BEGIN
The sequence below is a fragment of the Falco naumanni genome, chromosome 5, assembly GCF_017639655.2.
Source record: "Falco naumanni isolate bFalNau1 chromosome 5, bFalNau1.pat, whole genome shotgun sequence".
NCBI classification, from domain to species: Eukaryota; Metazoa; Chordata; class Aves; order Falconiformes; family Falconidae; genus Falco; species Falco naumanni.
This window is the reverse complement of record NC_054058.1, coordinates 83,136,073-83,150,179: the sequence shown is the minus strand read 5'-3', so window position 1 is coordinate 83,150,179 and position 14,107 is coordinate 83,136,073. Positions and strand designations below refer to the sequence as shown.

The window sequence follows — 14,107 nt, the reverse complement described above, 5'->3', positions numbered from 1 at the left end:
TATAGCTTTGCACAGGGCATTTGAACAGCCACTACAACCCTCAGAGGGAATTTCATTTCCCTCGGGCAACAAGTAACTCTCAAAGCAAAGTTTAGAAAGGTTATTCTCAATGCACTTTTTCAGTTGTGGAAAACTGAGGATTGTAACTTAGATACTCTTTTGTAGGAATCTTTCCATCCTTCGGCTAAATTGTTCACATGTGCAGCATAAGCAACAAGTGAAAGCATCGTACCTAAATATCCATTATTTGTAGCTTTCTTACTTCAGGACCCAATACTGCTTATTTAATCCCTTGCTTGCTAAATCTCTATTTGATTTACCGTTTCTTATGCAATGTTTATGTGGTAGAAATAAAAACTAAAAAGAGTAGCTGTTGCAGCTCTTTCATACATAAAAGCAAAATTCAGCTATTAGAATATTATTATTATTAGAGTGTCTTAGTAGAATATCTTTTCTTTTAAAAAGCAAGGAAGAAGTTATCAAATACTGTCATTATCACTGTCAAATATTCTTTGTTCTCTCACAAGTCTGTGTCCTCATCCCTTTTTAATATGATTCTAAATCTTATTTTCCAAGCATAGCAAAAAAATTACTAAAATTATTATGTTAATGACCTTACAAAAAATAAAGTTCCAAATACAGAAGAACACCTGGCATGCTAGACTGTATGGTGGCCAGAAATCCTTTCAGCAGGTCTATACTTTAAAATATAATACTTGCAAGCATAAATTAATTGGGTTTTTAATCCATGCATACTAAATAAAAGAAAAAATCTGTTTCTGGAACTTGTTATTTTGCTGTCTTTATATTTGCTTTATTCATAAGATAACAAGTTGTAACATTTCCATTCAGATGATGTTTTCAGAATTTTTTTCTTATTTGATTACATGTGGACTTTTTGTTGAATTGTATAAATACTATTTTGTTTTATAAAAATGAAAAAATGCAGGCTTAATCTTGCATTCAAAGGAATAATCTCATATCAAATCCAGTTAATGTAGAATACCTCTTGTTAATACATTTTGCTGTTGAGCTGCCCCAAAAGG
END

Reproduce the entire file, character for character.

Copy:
The sequence below is a fragment of the Falco naumanni genome, chromosome 5, assembly GCF_017639655.2.
Source record: "Falco naumanni isolate bFalNau1 chromosome 5, bFalNau1.pat, whole genome shotgun sequence".
NCBI classification, from domain to species: Eukaryota; Metazoa; Chordata; class Aves; order Falconiformes; family Falconidae; genus Falco; species Falco naumanni.
This window is the reverse complement of record NC_054058.1, coordinates 83,136,073-83,150,179: the sequence shown is the minus strand read 5'-3', so window position 1 is coordinate 83,150,179 and position 14,107 is coordinate 83,136,073. Positions and strand designations below refer to the sequence as shown.

The window sequence follows — 14,107 nt, the reverse complement described above, 5'->3', positions numbered from 1 at the left end:
TATAGCTTTGCACAGGGCATTTGAACAGCCACTACAACCCTCAGAGGGAATTTCATTTCCCTCGGGCAACAAGTAACTCTCAAAGCAAAGTTTAGAAAGGTTATTCTCAATGCACTTTTTCAGTTGTGGAAAACTGAGGATTGTAACTTAGATACTCTTTTGTAGGAATCTTTCCATCCTTCGGCTAAATTGTTCACATGTGCAGCATAAGCAACAAGTGAAAGCATCGTACCTAAATATCCATTATTTGTAGCTTTCTTACTTCAGGACCCAATACTGCTTATTTAATCCCTTGCTTGCTAAATCTCTATTTGATTTACCGTTTCTTATGCAATGTTTATGTGGTAGAAATAAAAACTAAAAAGAGTAGCTGTTGCAGCTCTTTCATACATAAAAGCAAAATTCAGCTATTAGAATATTATTATTATTAGAGTGTCTTAGTAGAATATCTTTTCTTTTAAAAAGCAAGGAAGAAGTTATCAAATACTGTCATTATCACTGTCAAATATTCTTTGTTCTCTCACAAGTCTGTGTCCTCATCCCTTTTTAATATGATTCTAAATCTTATTTTCCAAGCATAGCAAAAAAATTACTAAAATTATTATGTTAATGACCTTACAAAAAATAAAGTTCCAAATACAGAAGAACACCTGGCATGCTAGACTGTATGGTGGCCAGAAATCCTTTCAGCAGGTCTATACTTTAAAATATAATACTTGCAAGCATAAATTAATTGGGTTTTTAATCCATGCATACTAAATAAAAGAAAAAATCTGTTTCTGGAACTTGTTATTTTGCTGTCTTTATATTTGCTTTATTCATAAGATAACAAGTTGTAACATTTCCATTCAGATGATGTTTTCAGAATTTTTTTCTTATTTGATTACATGTGGACTTTTTGTTGAATTGTATAAATACTATTTTGTTTTATAAAAATGAAAAAATGCAGGCTTAATCTTGCATTCAAAGGAATAATCTCATATCAAATCCAGTTAATGTAGAATACCTCTTGTTAATACATTTTGCTGTTGAGCTGCCCCAAAAGG